When I first started my fitness journey, it took a big leap of faith to finally join up to my local gym.
As much as there were plenty of positives to the gym, there were also some fears and concerns I had, which made the decision a little harder to make.
I’m now an experienced fitness coach, have been working out in the gym for over 10 years and now want to share with you what I believe are the big positives and negatives of joining a gym.
Pros of the gym: Motivating environment, good equipment, professional trainers, social benefits & improved training quality.
Cons of the gym: Membership fees, contracts, lack of privacy, commute time & a crowded environment.
Having a good understanding of the pros and cons of joining the gym and why they’re important can help you to make a well-informed decision, rather than from mere speculation.
Let’s dive right in.
What are the Pros & Cons of Joining the Gym?
It’s time. You want to start taking your health and fitness more seriously, but you’re faced with several barriers.
One of which is whether the gym is worth it.
Weighing up the pros and cons of a gym membership is a great way for you to gain some insight as to whether it’s right for your situation.
Pros of Joining the Gym
When I reflect on my own fitness journey, the times that I was the fittest, strongest and motivated about my training was when I was in a positive gym environment.
When the coronavirus pandemic hit in 2020, I was forced to take equipment from my workplace home and set up a makeshift home gym whilst in lockdown.
The first few weeks were great! Having the gym in my bedroom was convenient and there were no excuses about not having ‘enough time’ to commute to my local gym.
However, as the weeks wore away, my motivation began to dwindle. I just couldn’t get myself motivated or enthusiastic about my training.
I missed the routine of getting in the car and visiting the gym, the motivating environment around me, and the commitment of the other gym members beside me.
The gym provides an excellent environment for motivation and accountability in pursuit of your goals which is a massive win.
Although home workouts are great and can provide a great level of foundational strength, you will eventually hit an unescapable barrier a few months into your fitness journey if you’re wanting to take your training to the next level.
The gym has an abundance of equipment that allows you to load your movements and vary your training.
Instead of performing more and more reps of an exercise to increase the challenge, you can now add a bar to your back, a machine under your feet, or a pair of kettlebells in your grasp – allowing you to really get strong and build some lean muscle tissue, especially in your lower body.
You’ll also gain a lot more versatility in the gym, as there is a wide variety of different types of equipment, facilities and classes. Have a go in the squat rack, take a spin class, or join in a HIT workout with other gym members – you can give so many new and different things a try.
When working out from home or at the park, there is somewhat of a limit to the types of things you can do, whereas at the gym, the options are close to endless due to the equipment and facilities available to you.
As a fitness coach at an educational facility, one of the biggest concerns my students have is whether they are doing new exercises with the right technique. They don’t want to do anything that might get them injured or make them look silly in front of their peers.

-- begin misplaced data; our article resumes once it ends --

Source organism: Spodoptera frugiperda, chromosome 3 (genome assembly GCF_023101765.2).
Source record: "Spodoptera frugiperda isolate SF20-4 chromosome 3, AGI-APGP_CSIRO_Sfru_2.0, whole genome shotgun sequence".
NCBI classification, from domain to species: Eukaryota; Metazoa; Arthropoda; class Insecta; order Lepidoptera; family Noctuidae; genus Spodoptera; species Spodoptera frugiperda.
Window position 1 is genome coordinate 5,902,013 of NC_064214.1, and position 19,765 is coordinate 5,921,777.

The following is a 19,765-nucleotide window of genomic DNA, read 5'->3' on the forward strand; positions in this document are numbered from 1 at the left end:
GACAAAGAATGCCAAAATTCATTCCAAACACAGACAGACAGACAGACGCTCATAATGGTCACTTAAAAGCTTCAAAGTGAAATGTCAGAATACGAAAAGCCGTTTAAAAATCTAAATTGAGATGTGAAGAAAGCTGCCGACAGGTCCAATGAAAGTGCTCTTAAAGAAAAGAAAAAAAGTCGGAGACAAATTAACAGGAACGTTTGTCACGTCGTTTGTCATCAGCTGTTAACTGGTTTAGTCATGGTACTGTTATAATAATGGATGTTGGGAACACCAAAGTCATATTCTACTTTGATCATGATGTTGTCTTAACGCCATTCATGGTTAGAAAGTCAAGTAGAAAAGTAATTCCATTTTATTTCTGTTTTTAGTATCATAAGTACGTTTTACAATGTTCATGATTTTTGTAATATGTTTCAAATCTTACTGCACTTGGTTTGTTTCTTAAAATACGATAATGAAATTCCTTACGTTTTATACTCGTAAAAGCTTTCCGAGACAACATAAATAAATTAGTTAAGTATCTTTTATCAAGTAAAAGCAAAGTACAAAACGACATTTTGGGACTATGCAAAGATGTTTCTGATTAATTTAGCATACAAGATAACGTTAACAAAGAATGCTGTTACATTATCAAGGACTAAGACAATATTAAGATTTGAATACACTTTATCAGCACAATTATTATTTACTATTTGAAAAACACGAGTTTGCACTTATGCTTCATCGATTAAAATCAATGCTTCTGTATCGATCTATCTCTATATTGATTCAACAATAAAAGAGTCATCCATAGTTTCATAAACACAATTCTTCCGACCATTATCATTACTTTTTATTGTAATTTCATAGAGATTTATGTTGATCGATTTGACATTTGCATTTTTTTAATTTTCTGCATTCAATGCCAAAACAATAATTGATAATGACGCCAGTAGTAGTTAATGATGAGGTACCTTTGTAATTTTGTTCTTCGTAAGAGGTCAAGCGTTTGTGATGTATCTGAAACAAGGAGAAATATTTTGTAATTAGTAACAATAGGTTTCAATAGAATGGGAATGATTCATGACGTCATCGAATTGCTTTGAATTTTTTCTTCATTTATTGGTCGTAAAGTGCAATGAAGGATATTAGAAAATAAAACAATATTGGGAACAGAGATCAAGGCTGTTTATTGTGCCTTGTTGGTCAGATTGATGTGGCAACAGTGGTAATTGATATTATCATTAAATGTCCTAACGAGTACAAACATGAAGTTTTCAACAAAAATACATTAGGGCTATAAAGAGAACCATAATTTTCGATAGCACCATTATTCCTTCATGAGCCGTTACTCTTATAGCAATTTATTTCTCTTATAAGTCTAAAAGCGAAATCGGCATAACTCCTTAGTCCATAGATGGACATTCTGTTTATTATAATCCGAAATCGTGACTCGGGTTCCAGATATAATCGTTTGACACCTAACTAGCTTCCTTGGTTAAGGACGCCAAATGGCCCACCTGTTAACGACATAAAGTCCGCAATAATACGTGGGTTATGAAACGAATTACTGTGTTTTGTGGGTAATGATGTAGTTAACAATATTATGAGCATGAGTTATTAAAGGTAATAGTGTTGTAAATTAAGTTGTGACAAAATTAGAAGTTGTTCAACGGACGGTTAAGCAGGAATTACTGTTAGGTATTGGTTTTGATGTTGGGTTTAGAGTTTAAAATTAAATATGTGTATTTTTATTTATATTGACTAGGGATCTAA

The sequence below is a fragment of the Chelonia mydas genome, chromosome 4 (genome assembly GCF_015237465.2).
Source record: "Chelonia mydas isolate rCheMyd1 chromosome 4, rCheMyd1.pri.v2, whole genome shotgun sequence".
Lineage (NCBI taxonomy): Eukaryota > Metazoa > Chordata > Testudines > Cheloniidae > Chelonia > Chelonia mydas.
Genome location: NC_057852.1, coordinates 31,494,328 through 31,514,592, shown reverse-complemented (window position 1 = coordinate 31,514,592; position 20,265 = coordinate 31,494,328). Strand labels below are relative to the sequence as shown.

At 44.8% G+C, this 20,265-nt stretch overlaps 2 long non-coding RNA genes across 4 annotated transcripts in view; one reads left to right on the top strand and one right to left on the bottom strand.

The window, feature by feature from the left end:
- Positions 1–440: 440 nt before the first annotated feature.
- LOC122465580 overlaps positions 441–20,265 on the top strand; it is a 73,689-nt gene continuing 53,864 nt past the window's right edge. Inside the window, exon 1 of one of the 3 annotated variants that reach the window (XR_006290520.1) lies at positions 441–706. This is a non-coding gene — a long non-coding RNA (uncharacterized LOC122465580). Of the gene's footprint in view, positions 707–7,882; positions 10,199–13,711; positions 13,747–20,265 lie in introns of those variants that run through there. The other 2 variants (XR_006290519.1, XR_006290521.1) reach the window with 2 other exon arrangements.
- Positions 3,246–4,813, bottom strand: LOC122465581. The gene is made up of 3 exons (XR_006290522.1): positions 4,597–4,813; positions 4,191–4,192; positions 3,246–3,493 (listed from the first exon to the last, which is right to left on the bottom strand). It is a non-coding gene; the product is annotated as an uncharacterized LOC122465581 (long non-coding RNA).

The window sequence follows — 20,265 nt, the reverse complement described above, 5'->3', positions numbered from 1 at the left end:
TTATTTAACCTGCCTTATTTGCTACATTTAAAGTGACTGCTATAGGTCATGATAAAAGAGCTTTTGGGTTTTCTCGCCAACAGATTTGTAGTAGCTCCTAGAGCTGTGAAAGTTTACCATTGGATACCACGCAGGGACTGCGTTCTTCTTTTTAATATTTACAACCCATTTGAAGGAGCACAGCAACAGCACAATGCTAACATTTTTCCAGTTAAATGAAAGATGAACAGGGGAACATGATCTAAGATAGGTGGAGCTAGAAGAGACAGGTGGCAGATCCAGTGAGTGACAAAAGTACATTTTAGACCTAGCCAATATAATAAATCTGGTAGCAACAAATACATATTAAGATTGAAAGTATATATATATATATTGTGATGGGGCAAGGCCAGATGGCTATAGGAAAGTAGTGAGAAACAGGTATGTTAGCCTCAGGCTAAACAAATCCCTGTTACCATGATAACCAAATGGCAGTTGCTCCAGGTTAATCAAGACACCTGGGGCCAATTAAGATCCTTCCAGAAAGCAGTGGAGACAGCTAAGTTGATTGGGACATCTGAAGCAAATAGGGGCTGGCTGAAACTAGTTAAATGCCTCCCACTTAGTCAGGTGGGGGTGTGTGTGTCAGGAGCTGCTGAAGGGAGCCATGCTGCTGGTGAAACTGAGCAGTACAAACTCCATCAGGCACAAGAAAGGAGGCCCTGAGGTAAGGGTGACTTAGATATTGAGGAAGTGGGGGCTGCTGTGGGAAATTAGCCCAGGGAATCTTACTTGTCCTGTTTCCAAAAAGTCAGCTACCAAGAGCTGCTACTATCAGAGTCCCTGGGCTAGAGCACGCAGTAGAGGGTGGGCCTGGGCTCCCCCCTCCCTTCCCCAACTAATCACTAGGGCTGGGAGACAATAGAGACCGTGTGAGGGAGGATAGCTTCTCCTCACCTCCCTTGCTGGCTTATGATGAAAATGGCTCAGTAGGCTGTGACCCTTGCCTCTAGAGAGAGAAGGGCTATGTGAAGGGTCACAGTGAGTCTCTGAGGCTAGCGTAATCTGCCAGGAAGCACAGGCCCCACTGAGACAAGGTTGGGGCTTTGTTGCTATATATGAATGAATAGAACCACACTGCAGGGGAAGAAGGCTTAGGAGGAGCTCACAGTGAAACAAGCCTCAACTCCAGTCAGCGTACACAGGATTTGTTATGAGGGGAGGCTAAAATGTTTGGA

Having a professional close by is a huge plus for them and allows them to become confident, competent gym-goers.
The beauty in joining the gym is you too can have a professional trainer close by to help you whenever questions may arise. They’ll show you how to use the equipment, help you navigate the unfamiliar gym floor, and give you a quick technique check if you’re unsure.
Although you might not need them all the time, having that peace of mind, especially when you’re first getting started, is priceless.
One massive positive of joining a gym is being able to part of a new community.
You’ll have the opportunity to meet new people, engage with the friendly coaches, and be part of a group of gym members who are aspiring to achieve similar goals as you.
In my experience, group fitness gyms such as Body Fit Training, F45, or cross-fit style classes do this a lot better than commercial gyms.
In a group fitness setting, you work alongside and together with other members to motivate, encourage, and pull each other through the grind of the workout. This cannot be achieved if you’re working out independently.
Speaking from my own experience, the gym’s combination of better equipment, a motivating environment and community, as well as the leadership from trainers helps me to achieve a far higher training quality than if I’m working out independently from home.
Essentially, when I say training quality, I’m referring to the amount of work I get done and how hard I push myself.
When I’m accountable to myself only for extended periods of time, my standard of training can suffer, no matter how disciplined I am.
Now, this is certainly not the same for everyone, as some people thrive on this independence. However, this accountability to maintaining a high training quality is very useful if you’ve got some ambitious aspirations you’re working towards.
Cons of Joining the Gym
Arguably the biggest downside of a gym membership is the cost, which can range between $10 and $70 a week.
Commercial gyms such as Anytime Fitness, Genesis, and Goodlife cost between $15 and $20 per week.